So for now I am learning to live with that and add some artsy photos of my work into the mix:

I’ll share solutions I come up with as I go along. And if you have any thoughts, stories… please send me an email at I’d love to hear from you.


Pit Fire

The Pit Fire was unloaded this morning.

We all gathered round and unloaded our pieces, dumping the ash out of our cans. The pieces in the back were mostly black. Rosie’s dear fox – exploded, so I will not put in a piece that I can’t bisque first. Pieces near the chimney had hardly any colour, though Lyndal’s turtles had some lovely peach colour from the banana peel, and Jan got some lovely rust colour from the seaweed.

The mica terra sig. gave some lovely sparkle, even through the black on my rune stones. Victoria got a little colour from the oxides she added to her terra sig. as well. And Jan’s Hedgehog was black on the inside, where there were coffee grounds, and stayed shiny, but with more dark spots on the terra sig and burnished side.

All in all it is not nearly as exciting as a Raku fire, so I think that must be our next adventure in the fall…



Molly’s Pit Fire Prep

I have been wanting to do a pit fire YEARS, and I am finally getting it done.

Folks from the MERA Pottery created one or two pieces each from: Tuckers brown (^6) or white (^10) sculptural Clay.

This slideshow requires JavaScript.

Some are covered with Terra Sig. and or Terra Sig. mixed with Mica Power, found by local prospectors – Moses and Deb.

All but the fox were bisque fired to cone 018.

I built the pit kiln in our back yard, open shelter, designed to use for making maple syrup in the spring, and doing pit and raku firing other times in the year. The shed was finally finished late last fall, and we had our first maple syrup season in it this spring.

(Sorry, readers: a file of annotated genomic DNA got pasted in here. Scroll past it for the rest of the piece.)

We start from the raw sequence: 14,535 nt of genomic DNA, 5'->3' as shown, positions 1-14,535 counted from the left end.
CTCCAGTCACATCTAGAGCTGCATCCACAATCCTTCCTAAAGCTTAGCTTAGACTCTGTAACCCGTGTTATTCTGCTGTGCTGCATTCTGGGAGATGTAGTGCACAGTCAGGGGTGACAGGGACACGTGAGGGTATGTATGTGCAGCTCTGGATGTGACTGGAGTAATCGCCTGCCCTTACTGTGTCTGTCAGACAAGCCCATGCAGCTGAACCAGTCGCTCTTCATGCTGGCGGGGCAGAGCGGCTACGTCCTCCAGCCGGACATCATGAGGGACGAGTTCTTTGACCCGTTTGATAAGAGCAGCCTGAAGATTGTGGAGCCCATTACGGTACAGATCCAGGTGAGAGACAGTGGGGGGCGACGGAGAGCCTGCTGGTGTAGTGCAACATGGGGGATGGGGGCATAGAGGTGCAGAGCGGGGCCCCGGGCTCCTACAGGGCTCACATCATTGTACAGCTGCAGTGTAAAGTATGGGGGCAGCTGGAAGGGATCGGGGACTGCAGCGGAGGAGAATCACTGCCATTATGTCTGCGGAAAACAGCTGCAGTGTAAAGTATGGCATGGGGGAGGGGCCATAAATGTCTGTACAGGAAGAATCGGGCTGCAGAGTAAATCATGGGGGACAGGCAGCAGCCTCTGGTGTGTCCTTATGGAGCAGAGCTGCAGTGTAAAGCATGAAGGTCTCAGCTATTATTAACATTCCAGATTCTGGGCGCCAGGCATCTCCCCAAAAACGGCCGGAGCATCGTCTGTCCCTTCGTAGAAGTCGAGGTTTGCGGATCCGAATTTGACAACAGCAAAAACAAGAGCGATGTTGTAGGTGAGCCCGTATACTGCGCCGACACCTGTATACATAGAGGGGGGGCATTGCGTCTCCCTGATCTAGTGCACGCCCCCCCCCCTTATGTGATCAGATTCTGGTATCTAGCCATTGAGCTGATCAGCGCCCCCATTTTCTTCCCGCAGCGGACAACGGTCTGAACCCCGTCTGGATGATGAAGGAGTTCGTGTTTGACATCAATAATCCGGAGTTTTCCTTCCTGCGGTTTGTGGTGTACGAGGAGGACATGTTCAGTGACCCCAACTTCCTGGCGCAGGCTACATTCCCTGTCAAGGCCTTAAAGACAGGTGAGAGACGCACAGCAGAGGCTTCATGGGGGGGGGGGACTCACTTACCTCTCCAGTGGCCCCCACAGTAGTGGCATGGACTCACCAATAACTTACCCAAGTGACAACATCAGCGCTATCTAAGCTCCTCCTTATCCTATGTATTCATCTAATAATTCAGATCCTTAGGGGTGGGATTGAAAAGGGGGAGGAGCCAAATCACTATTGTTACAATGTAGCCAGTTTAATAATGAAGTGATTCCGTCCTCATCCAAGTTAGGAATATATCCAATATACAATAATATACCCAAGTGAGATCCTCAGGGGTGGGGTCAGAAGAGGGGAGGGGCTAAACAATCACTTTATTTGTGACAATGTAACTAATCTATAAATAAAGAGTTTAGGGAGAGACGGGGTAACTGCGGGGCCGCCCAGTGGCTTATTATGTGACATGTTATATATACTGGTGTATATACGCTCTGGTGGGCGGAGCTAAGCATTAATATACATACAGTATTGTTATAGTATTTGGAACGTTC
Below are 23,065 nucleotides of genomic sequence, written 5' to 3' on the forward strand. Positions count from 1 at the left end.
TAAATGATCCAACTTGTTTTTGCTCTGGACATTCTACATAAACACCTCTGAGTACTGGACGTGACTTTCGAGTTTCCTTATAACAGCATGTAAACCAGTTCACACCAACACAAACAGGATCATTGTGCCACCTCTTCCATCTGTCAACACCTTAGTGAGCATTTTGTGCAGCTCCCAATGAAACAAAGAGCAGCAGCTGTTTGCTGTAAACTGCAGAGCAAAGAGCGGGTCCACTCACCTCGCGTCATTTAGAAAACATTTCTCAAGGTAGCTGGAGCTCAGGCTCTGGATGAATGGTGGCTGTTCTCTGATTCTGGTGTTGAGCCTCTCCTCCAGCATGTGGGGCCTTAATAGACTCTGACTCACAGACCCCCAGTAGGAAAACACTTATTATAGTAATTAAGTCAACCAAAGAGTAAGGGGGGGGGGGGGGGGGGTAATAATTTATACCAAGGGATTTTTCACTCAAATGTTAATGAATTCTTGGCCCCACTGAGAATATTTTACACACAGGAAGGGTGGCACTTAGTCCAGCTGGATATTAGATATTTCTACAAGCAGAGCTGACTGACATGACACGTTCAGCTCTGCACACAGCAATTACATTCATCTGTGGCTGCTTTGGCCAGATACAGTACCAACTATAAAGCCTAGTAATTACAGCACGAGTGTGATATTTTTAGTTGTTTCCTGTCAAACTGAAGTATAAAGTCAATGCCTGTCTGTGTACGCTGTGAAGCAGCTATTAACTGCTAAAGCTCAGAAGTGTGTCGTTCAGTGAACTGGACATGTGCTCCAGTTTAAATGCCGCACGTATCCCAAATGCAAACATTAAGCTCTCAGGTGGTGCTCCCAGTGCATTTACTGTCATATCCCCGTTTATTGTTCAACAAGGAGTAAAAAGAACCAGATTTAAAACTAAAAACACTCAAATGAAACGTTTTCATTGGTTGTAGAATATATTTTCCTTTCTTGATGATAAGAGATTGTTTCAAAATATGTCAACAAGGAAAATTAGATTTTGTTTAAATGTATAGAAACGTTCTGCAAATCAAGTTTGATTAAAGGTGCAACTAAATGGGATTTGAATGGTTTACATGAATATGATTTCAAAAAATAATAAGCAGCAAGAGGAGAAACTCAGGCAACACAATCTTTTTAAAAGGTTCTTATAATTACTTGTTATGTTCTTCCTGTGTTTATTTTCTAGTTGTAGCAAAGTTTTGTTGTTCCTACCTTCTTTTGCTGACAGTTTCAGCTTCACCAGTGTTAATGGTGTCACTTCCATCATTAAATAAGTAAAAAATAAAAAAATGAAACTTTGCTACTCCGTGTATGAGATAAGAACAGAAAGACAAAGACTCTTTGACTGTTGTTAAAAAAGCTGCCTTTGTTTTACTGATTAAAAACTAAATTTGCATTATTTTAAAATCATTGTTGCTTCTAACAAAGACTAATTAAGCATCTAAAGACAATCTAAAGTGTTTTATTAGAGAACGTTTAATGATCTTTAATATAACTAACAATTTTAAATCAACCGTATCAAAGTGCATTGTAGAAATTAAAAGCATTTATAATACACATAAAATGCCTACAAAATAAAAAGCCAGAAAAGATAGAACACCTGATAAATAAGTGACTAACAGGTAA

This slideshow requires JavaScript.

First I gathered the materials to burn in the pit fire:

The Pit Fire is happening Monday. So stay tuned.






Up and Coming

For Emmet’s news go to: Emmet L.F. Cameron on Patreon. For just $3 a month, and get access to much of Emmet’s work. June held writing workshops, with ideas from those workshops sure to be included in future postings.

Molly has been regularly posting on the Critters and Tales Facebook page. Seems like a good time to finally update here.
Living half time in Cape Breton has brought some awesome connections, and you can now find Molly’s work in some favourite galleries on the island:

Water’s Edge Gallery in Baddeck

22 Water St, Baddeck NS   902-295-3600

A delightful collection of art, innovative craft, smoke fired animals… Each corner of the gallery holds another delight in a large variety of media from paintings, pottery, glass and wood to fabric arts. As varied as going into the Ontario or Cape Breton centre for Arts & Crafts. Insightful new work here constantly.

Molly is so happy to be included in the work this year, WOW!

Sunset Folk Art Gallery in Cheticamp

The Sunset Gallery has a large collection of wooden carved folkart focusing on William Roach. His studio is on the property, and is open, when he is available. There is also a large collection of rug hooking, prints and more.

Frog Pond Cafe, with great pastries and coffee. A place to sit and watch the birds. We saw a grackle, cardinals, sparrows… while we we there this time.

William Roach’s work and the other Folk Art in this gallery is truly unique. Visiting here, always brings me laughter and makes me think about perception. A lifetime dream of Molly’s to be included in real folk art gallery, with a shared vision of art.

Doll Emporium in Louisbourg

7555 Main St., Louisbourg, NS
This little shop in Louisbourg is run by Margaret Smith, a native to Louisbourg. Her and her assistant are full of many wonderful stories about Louisbourg over the years. The front of her shop is full of tall ship models, with affordable simple models you can build. Margaret has a small collection of books on Louisbourg. With a variety of delights in every corner.  Molly looks forward to all the knowledge and community to be gained here.

Emmet and Molly continue to sell there work on ETSY:

Cheering for the Habs PDF Edition

Continental Drift Turtle Charms on ETSY

Hope you all are having a healthy happy Summer.



Amidst Animals in Florence, Italy

I spent most of March in Italy with my sisters looking at art and architecture.

I just wanted to share a few treasures with you.